Colorado Avalanche: Questions for Jared Bednar

Nov 28, 2015; Denver, CO, USA; Colorado Avalanche left wing Gabriel Landeskog (92) celebrates his goal with teammates on the bench in the first period against the Winnipeg Jets at the Pepsi Center. Mandatory Credit: Ron Chenoy-USA TODAY Sports
Nov 28, 2015; Denver, CO, USA; Colorado Avalanche left wing Gabriel Landeskog (92) celebrates his goal with teammates on the bench in the first period against the Winnipeg Jets at the Pepsi Center. Mandatory Credit: Ron Chenoy-USA TODAY Sports /

My invitation from the Colorado Avalanche to the introductory press conference for new head coach Jared Bednar was lost in the mail, but I still have some questions for the new bench boss.

Being a writer for Mile High Sticking has some definite perks, such as being essentially able to choose whatever topics I like and not having to worry too much about losing my livelihood if I make a mistake, given I don’t get paid for this.

One major disadvantage though is that unlike actual professional hockey writers, I get no access whatsoever to the team I cover, the team’s employees, or the players.

This means that the many questions I have for these people will unfortunately go unanswered.

But that won’t stop me from asking them.

So here are the questions I would like to pose to new Avalanche head coach Jared Bednar:

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Under Patrick Roy, one the major issues with this team was their tendency to completely change their play style when they had a lead.

The Roy system was somewhat successful when the players were aggressive on the puck, fore-checked hard, and had the defensemen pinch to keep control of the puck down low. When the Avalanche had the lead, however, they played much “safer”, and most frustratingly, took much shorter shifts.

In theory taking shorter shifts is a good thing because it keeps the players from getting fatigued and making mistakes as a result. However, more often than not, these short shifts would mean by the time the Avalanche got control of the puck, they’d just dump it into the opposition zone and change without any real forecheck.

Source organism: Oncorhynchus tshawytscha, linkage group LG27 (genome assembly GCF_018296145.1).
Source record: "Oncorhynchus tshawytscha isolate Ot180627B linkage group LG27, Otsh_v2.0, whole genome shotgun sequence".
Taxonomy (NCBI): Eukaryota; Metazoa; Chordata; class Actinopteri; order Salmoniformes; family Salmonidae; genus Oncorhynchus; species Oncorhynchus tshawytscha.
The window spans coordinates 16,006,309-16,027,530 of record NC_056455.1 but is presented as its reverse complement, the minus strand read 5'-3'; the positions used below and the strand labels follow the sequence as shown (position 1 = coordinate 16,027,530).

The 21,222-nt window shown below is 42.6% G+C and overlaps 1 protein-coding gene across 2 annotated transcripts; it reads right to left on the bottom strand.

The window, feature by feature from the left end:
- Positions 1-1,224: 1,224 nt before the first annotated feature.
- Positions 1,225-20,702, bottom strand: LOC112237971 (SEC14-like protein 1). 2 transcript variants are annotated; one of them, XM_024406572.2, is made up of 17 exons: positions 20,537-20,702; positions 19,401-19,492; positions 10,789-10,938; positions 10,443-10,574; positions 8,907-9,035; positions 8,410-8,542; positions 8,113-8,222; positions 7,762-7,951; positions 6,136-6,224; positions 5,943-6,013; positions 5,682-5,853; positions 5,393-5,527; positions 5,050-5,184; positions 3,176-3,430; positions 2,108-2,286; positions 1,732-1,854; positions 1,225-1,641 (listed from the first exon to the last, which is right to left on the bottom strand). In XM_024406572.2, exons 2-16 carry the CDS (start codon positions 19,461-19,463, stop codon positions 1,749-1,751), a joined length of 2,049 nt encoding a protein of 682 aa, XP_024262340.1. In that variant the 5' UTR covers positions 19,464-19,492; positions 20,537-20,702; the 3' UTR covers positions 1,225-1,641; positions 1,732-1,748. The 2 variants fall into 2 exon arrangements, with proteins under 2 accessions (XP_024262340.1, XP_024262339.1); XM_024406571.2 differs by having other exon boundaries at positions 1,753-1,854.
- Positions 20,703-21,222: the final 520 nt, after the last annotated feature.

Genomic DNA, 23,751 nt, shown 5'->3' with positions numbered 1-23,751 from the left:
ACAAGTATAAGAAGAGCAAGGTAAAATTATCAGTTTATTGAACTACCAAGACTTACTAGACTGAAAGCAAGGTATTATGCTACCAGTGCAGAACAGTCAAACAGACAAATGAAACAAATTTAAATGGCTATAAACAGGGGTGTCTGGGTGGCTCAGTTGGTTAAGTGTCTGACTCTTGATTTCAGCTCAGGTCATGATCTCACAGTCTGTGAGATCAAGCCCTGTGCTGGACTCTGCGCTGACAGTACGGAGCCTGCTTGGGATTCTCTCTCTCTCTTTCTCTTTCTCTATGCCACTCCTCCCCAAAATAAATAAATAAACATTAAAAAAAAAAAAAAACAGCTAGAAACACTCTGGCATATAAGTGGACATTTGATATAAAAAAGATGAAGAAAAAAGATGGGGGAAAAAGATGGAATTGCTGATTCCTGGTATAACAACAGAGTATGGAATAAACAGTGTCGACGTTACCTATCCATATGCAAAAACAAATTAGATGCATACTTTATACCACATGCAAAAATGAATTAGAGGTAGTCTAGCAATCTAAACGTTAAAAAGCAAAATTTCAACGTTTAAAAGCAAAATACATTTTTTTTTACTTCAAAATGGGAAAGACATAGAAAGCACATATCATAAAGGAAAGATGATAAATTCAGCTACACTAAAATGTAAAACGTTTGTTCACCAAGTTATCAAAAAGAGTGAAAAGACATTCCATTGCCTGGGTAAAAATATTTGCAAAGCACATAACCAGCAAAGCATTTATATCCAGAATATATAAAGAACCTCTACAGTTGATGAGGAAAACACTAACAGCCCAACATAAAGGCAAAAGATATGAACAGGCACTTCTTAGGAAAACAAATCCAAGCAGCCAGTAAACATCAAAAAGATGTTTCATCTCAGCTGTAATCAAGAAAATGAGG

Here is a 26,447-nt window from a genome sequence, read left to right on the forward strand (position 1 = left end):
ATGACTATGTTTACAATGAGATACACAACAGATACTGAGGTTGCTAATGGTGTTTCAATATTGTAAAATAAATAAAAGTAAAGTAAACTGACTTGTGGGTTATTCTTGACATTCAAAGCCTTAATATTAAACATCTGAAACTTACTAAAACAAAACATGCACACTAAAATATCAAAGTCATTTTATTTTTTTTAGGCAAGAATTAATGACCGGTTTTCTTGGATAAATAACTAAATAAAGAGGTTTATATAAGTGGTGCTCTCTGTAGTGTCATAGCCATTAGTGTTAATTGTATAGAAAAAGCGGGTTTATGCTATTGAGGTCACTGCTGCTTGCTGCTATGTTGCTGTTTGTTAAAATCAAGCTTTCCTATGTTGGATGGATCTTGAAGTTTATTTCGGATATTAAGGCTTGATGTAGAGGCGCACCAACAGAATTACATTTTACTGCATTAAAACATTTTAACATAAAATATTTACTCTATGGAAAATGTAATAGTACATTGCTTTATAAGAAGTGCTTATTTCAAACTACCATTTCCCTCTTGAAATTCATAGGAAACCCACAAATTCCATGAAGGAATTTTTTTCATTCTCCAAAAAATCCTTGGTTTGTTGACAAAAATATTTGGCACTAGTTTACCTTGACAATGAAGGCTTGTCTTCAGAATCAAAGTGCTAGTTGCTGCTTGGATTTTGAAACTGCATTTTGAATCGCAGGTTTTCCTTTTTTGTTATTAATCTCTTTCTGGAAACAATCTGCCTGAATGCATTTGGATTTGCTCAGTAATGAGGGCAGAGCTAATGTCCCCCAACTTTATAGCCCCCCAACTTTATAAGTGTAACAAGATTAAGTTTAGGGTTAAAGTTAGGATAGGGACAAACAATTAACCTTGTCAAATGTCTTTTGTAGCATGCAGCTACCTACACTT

Essentially, unless the Avalanche gained control of the puck right from the beginning of the shift, that shift has almost zero change of generating any offensive control. I believe this to be a major factor in the Avalanche’s poor possession numbers.

This was basically a strategy of repeatedly turning the puck over.

It’s also relevant to note that, having run the numbers I found that some of the team’s best performers when the Avs were behind in the score or tied, like Carl Söderberg and Blake Comeau, were among the team’s worst players when they had a lead. I believe this is because those players success was based on longer shifts and aggressive forechecking.

So with the long preamble out of the way, my question, Coach Bednar, is how if at all, you intend to adjust the team’s playing style in situations in which you are in the lead?

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Do you plan to evaluate the team’s leadership structure, and if you find it lacking are you open to making any official changes?

Some, including myself, have suggested that Gabriel Landeskog may not be the ideal choice for captain of the Avalanche at this time, and the team may be better served by having someone like Francois Beachemin or even Jerome Iginla take on that role for the short term until the team’s young core has matured and more clear leaders have developed within that group.

3. Patrick Roy liked to generally structure his forward lines with one power forward, one playmaker and one finisher. What is your philosophy on line formation?

Do you like to group players based on play style, body type, skill level, chemistry, or some combination of everything? What factors into your decisions with regards to forward lines?

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As a follow-up to the previous question, Coach Roy was reluctant to group his best players together on a single forward line, and was in my opinion too slow to create and too quick to break up the Landeskog-MacKinnon-Duchene line.

His reasoning was it allowed the team to focus defensively on that one line to shut down the team’s offense. Do you agree with that reasoning?

5. How closely do you plan to work with the San Antonio coaches?

Being from Toronto, I have closely followed their team development since the arrival of Brendan Shanahan, I one of the things they have done that I really like is that they run the exact same system in the AHL as the do in the NHL. This has allowed them to call up players and have them hit the ground running.

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How much input would you ideally like the have over player personnel moves? This is especially relevant given that Patrick Roy stated reason for quitting was his lack of control over the roster.

Obviously any head coach is going to be consulted about personnel, but in the future would you like to be given front office responsibilities in addition to your head coaching duties, or are you comfortable coaching whichever players Joe Sakic and the rest of management sign to the team?

Next: Colorado Avalanche: Tyson Barrie Set for a Big Season

Those are the questions I have off the top of my head. I’m sure I’ll have more as the season goes on.

In the meantime, if by some chance you ever read this, welcome to the Avalanche Coach Bednar. I hope you are very successful here.

For anyone else reading this, what would you like Coach Bednar’s answers to be?